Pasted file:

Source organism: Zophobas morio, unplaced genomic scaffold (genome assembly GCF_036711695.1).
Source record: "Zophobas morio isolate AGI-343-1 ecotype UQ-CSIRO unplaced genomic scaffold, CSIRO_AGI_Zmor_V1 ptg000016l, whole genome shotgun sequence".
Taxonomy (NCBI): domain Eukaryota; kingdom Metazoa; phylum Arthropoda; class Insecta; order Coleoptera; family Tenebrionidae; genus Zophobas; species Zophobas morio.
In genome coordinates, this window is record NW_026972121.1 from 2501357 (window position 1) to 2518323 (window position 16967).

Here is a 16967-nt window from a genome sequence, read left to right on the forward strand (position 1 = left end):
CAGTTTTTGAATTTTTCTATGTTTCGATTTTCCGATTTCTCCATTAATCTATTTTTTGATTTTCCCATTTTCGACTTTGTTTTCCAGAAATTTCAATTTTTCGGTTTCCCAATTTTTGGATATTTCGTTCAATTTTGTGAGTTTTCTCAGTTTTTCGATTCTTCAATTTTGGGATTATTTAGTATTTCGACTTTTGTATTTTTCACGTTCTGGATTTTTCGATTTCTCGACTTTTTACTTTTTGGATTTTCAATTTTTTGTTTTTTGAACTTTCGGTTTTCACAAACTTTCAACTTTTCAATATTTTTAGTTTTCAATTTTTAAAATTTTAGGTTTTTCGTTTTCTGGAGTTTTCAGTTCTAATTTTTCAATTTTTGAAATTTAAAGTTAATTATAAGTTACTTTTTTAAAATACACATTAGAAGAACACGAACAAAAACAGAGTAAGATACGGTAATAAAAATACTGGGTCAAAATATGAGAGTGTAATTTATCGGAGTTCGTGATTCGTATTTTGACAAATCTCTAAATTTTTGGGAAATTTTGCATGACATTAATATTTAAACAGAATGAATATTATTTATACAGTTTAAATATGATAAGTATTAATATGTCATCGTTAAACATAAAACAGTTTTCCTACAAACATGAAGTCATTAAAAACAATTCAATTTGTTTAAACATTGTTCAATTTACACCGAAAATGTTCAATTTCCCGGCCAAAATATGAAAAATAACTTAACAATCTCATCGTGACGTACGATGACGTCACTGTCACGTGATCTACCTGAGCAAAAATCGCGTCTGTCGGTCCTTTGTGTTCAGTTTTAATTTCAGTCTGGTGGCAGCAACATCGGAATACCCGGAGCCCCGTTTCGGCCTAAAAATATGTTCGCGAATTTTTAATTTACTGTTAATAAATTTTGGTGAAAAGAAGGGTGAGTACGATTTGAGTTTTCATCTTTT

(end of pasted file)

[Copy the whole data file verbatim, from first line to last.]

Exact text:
Source organism: Zophobas morio, unplaced genomic scaffold (genome assembly GCF_036711695.1).
Source record: "Zophobas morio isolate AGI-343-1 ecotype UQ-CSIRO unplaced genomic scaffold, CSIRO_AGI_Zmor_V1 ptg000016l, whole genome shotgun sequence".
Taxonomy (NCBI): domain Eukaryota; kingdom Metazoa; phylum Arthropoda; class Insecta; order Coleoptera; family Tenebrionidae; genus Zophobas; species Zophobas morio.
In genome coordinates, this window is record NW_026972121.1 from 2501357 (window position 1) to 2518323 (window position 16967).

Here is a 16967-nt window from a genome sequence, read left to right on the forward strand (position 1 = left end):
CAGTTTTTGAATTTTTCTATGTTTCGATTTTCCGATTTCTCCATTAATCTATTTTTTGATTTTCCCATTTTCGACTTTGTTTTCCAGAAATTTCAATTTTTCGGTTTCCCAATTTTTGGATATTTCGTTCAATTTTGTGAGTTTTCTCAGTTTTTCGATTCTTCAATTTTGGGATTATTTAGTATTTCGACTTTTGTATTTTTCACGTTCTGGATTTTTCGATTTCTCGACTTTTTACTTTTTGGATTTTCAATTTTTTGTTTTTTGAACTTTCGGTTTTCACAAACTTTCAACTTTTCAATATTTTTAGTTTTCAATTTTTAAAATTTTAGGTTTTTCGTTTTCTGGAGTTTTCAGTTCTAATTTTTCAATTTTTGAAATTTAAAGTTAATTATAAGTTACTTTTTTAAAATACACATTAGAAGAACACGAACAAAAACAGAGTAAGATACGGTAATAAAAATACTGGGTCAAAATATGAGAGTGTAATTTATCGGAGTTCGTGATTCGTATTTTGACAAATCTCTAAATTTTTGGGAAATTTTGCATGACATTAATATTTAAACAGAATGAATATTATTTATACAGTTTAAATATGATAAGTATTAATATGTCATCGTTAAACATAAAACAGTTTTCCTACAAACATGAAGTCATTAAAAACAATTCAATTTGTTTAAACATTGTTCAATTTACACCGAAAATGTTCAATTTCCCGGCCAAAATATGAAAAATAACTTAACAATCTCATCGTGACGTACGATGACGTCACTGTCACGTGATCTACCTGAGCAAAAATCGCGTCTGTCGGTCCTTTGTGTTCAGTTTTAATTTCAGTCTGGTGGCAGCAACATCGGAATACCCGGAGCCCCGTTTCGGCCTAAAAATATGTTCGCGAATTTTTAATTTACTGTTAATAAATTTTGGTGAAAAGAAGGGTGAGTACGATTTGAGTTTTCATCTTTT